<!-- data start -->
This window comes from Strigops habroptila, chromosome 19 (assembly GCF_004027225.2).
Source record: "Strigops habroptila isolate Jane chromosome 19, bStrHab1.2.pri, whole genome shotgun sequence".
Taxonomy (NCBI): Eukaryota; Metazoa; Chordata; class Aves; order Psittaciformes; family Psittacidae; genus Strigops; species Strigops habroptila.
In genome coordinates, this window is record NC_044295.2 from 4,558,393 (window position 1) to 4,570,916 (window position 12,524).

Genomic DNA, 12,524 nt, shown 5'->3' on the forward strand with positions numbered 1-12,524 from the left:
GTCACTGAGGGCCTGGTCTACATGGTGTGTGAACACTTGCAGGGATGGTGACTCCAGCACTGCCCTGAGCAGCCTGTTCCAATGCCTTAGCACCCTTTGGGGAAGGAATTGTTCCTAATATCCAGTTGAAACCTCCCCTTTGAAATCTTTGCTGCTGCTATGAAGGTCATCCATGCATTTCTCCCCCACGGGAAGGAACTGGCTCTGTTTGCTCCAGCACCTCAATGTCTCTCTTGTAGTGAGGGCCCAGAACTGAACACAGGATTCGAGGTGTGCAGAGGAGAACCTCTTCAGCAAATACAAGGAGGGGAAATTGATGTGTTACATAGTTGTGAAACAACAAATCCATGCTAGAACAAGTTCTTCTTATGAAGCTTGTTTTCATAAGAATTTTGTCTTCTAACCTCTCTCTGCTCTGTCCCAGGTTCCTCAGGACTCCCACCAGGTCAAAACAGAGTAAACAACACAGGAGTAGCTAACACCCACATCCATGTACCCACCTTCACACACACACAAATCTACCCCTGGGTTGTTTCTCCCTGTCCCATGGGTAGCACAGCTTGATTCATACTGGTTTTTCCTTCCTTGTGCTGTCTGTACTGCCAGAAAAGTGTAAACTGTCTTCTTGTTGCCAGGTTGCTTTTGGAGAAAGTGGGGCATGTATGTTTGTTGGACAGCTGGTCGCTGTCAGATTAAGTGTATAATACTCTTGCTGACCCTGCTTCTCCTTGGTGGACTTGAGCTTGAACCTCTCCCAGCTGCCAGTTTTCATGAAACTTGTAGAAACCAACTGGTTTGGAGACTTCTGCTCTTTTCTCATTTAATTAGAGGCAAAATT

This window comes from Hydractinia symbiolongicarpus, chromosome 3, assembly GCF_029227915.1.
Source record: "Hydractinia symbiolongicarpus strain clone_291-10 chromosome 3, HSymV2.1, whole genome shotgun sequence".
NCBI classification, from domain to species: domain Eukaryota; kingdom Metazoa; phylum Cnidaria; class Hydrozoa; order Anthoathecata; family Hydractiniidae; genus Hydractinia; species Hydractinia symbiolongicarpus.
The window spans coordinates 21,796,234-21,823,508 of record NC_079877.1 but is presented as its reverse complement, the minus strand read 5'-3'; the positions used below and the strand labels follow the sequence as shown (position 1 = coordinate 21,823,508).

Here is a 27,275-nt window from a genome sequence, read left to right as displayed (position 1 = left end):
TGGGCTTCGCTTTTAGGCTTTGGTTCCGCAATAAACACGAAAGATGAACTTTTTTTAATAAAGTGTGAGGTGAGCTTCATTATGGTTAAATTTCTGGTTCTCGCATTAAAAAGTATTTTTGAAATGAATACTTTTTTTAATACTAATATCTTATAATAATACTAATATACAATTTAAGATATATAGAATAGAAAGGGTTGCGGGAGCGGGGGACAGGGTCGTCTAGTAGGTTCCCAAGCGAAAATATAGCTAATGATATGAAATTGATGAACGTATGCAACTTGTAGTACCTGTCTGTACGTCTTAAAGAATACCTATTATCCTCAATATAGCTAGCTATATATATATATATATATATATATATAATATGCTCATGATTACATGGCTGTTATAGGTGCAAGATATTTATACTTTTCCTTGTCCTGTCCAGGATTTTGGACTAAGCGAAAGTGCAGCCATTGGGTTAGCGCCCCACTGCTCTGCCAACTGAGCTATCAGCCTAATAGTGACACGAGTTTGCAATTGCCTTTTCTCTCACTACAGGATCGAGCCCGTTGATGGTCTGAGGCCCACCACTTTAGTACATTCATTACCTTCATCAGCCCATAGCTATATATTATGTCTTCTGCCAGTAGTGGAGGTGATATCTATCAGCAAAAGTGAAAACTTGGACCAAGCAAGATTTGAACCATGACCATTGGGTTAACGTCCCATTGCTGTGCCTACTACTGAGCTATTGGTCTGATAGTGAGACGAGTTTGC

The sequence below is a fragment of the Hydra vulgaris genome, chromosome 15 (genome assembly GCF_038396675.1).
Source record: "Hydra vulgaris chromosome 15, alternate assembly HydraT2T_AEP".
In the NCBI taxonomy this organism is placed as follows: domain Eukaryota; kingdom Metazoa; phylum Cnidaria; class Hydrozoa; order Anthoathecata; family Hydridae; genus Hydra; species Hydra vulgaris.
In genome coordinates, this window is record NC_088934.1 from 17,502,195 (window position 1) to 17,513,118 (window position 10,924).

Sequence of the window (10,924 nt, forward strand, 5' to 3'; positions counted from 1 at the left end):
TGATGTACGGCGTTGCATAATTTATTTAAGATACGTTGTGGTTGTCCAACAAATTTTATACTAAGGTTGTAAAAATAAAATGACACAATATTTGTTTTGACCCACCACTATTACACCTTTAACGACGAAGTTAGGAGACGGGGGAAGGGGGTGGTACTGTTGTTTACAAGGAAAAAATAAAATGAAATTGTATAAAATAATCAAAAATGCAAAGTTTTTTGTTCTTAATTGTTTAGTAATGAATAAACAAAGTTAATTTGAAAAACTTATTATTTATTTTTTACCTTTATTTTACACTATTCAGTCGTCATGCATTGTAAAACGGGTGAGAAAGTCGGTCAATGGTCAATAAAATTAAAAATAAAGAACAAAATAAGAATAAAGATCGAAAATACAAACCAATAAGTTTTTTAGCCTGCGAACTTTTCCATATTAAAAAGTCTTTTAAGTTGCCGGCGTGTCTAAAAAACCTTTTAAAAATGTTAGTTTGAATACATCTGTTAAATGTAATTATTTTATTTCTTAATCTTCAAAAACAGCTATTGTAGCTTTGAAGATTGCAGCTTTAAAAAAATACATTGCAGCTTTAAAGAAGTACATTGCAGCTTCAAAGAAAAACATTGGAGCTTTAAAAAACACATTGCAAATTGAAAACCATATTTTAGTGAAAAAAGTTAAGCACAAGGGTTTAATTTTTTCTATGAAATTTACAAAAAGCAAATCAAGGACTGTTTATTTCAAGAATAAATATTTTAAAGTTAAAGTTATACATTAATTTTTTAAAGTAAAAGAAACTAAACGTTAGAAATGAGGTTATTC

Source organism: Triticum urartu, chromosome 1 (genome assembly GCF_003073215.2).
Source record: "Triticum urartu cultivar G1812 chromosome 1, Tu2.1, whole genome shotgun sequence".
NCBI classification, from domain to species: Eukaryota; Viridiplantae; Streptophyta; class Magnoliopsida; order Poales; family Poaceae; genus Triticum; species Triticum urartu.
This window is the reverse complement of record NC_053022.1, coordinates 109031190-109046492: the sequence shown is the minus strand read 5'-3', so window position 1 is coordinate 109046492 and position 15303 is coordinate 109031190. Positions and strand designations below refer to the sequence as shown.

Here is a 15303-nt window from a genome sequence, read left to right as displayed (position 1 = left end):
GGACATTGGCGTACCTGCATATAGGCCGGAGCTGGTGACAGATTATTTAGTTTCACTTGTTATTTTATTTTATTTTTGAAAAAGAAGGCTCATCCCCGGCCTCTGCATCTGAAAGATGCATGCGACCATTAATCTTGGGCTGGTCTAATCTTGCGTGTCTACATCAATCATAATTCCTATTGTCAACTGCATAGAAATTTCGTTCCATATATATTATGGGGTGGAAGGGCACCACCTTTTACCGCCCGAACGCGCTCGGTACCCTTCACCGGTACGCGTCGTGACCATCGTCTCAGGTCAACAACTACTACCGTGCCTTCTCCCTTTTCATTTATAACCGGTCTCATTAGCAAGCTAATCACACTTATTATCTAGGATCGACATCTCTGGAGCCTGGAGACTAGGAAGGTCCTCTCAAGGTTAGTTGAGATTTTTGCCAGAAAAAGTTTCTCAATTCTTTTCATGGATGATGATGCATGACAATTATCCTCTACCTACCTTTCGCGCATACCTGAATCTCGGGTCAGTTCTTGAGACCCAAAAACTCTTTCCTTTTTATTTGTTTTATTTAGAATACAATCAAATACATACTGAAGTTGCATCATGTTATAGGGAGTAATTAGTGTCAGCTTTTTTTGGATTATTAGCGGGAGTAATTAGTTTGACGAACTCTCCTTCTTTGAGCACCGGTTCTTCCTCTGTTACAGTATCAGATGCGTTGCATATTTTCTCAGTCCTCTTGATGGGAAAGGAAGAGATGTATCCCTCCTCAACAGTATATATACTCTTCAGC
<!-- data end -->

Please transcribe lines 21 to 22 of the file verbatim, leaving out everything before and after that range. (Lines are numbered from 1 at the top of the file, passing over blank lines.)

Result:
NCBI classification, from domain to species: Eukaryota; Viridiplantae; Streptophyta; class Magnoliopsida; order Poales; family Poaceae; genus Triticum; species Triticum urartu.
This window is the reverse complement of record NC_053022.1, coordinates 109031190-109046492: the sequence shown is the minus strand read 5'-3', so window position 1 is coordinate 109046492 and position 15303 is coordinate 109031190. Positions and strand designations below refer to the sequence as shown.